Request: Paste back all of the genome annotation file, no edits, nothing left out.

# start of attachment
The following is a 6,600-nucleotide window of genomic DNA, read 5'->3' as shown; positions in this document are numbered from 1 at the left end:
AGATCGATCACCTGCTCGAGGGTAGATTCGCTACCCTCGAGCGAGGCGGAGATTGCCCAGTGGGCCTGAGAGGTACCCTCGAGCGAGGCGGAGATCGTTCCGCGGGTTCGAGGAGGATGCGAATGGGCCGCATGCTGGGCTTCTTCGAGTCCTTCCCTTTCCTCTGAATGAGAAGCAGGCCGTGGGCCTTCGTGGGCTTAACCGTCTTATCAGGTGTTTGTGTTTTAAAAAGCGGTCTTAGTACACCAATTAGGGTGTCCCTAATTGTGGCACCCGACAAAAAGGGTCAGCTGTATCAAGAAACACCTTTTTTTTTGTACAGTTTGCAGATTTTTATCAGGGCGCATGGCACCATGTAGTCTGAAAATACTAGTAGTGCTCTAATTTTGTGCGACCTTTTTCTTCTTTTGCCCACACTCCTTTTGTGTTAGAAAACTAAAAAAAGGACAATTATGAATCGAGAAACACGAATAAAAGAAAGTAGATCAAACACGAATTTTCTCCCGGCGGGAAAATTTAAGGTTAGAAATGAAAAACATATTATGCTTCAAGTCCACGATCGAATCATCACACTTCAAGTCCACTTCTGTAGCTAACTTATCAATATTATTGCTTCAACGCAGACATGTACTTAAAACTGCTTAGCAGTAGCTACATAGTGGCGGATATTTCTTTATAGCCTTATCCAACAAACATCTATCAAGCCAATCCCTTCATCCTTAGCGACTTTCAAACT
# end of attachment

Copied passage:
The following is a 6,600-nucleotide window of genomic DNA, read 5'->3' as shown; positions in this document are numbered from 1 at the left end:
AGATCGATCACCTGCTCGAGGGTAGATTCGCTACCCTCGAGCGAGGCGGAGATTGCCCAGTGGGCCTGAGAGGTACCCTCGAGCGAGGCGGAGATCGTTCCGCGGGTTCGAGGAGGATGCGAATGGGCCGCATGCTGGGCTTCTTCGAGTCCTTCCCTTTCCTCTGAATGAGAAGCAGGCCGTGGGCCTTCGTGGGCTTAACCGTCTTATCAGGTGTTTGTGTTTTAAAAAGCGGTCTTAGTACACCAATTAGGGTGTCCCTAATTGTGGCACCCGACAAAAAGGGTCAGCTGTATCAAGAAACACCTTTTTTTTTGTACAGTTTGCAGATTTTTATCAGGGCGCATGGCACCATGTAGTCTGAAAATACTAGTAGTGCTCTAATTTTGTGCGACCTTTTTCTTCTTTTGCCCACACTCCTTTTGTGTTAGAAAACTAAAAAAAGGACAATTATGAATCGAGAAACACGAATAAAAGAAAGTAGATCAAACACGAATTTTCTCCCGGCGGGAAAATTTAAGGTTAGAAATGAAAAACATATTATGCTTCAAGTCCACGATCGAATCATCACACTTCAAGTCCACTTCTGTAGCTAACTTATCAATATTATTGCTTCAACGCAGACATGTACTTAAAACTGCTTAGCAGTAGCTACATAGTGGCGGATATTTCTTTATAGCCTTATCCAACAAACATCTATCAAGCCAATCCCTTCATCCTTAGCGACTTTCAAACT